Maybe it’s just spit-balling on my part. But I’d venture most of you were either not alive, or not directly ranching cattle back in 1952.

Cooper david
Managing Editor / Progressive Cattle

However, that year is a critical point of comparison for today’s industry. The beef cattle inventory has now reached a generational low mark in the U.S. And if you play your cards right over the next two years, it will be to your significant advantage.

The Jan. 31 U.S. Cattle report showed the overall beef cattle inventory dropped another 2% below 2023, down to 87.2 million head. The beef cow numbers also dropped 2% to 28.2 million head. Both of those totals are the lowest on record since 1952, when America was saying “I Like Ike” and the world saw Queen Elizabeth II accede to the British throne.

Additionally, the calf crop in 2023 went down 2.6% to 33.6 million calves, its lowest count since 1948. As for the signs of a rebuild, the numbers of heifers retained as replacements were estimated at 4.9 million head, down 1% over the previous year. Smaller than the 6% drop seen last year from 2022, but still not moving up.

Production of actual beef was able to climb in the last few months of 2023 thanks to higher weights on fed cattle. But overall the production levels went down 5% compared to 2022, and production for 2024 is forecast to go down another 3% to 26.1 billion pounds.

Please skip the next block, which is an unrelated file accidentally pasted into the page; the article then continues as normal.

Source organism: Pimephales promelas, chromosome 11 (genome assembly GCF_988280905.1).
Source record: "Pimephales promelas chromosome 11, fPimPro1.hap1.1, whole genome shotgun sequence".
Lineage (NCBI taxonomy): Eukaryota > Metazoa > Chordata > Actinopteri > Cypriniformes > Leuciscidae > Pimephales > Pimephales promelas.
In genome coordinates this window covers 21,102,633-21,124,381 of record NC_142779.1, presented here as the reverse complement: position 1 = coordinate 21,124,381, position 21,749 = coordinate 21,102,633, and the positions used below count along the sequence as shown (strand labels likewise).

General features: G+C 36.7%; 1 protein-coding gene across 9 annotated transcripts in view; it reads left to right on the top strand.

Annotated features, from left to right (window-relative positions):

That means higher prices for cattle, higher prices for beef, and what Bernt Nelson of U.S. Farm Bureau calls a bullish forecast report to start this year.

This is your clarion call, and it doesn’t come often. We are seeing some indicators that recall the same picture of exactly 10 years ago. Supplies were down; gas prices were starting to drop due to ethanol’s collapse. The demand index (what prices beef is at, plus, what price consumers are willing to pay) was solid. And what commenced was the biggest run of cattle prices seen in generations.

Today there are similar indicators. Supplies are low, even lower than in 2014. We are increasing domestic oil production to huge levels; gas prices should be low for the next year and probably longer. Beef demand is looking good domestically, but inflation concerns are still out there.

There are two variables to how you will handle this opportunity for higher cattle prices and preparing for expansion.

One is weather. How will grass recover this summer, and will the El Nino weather pattern be short-lived, stretching more drought and requiring more liquidation?

The second factor will be interest rates. Will the Federal Reserve reduce rates at any point in 2024? It’s an inflation economy and a national election year, so all guesses there are impossible to predict.

What is certain is that supplies are going to be low for two more years, maybe longer. You can plan ahead with healthy profits in mind. So don’t worry about the past, and make the most of the present.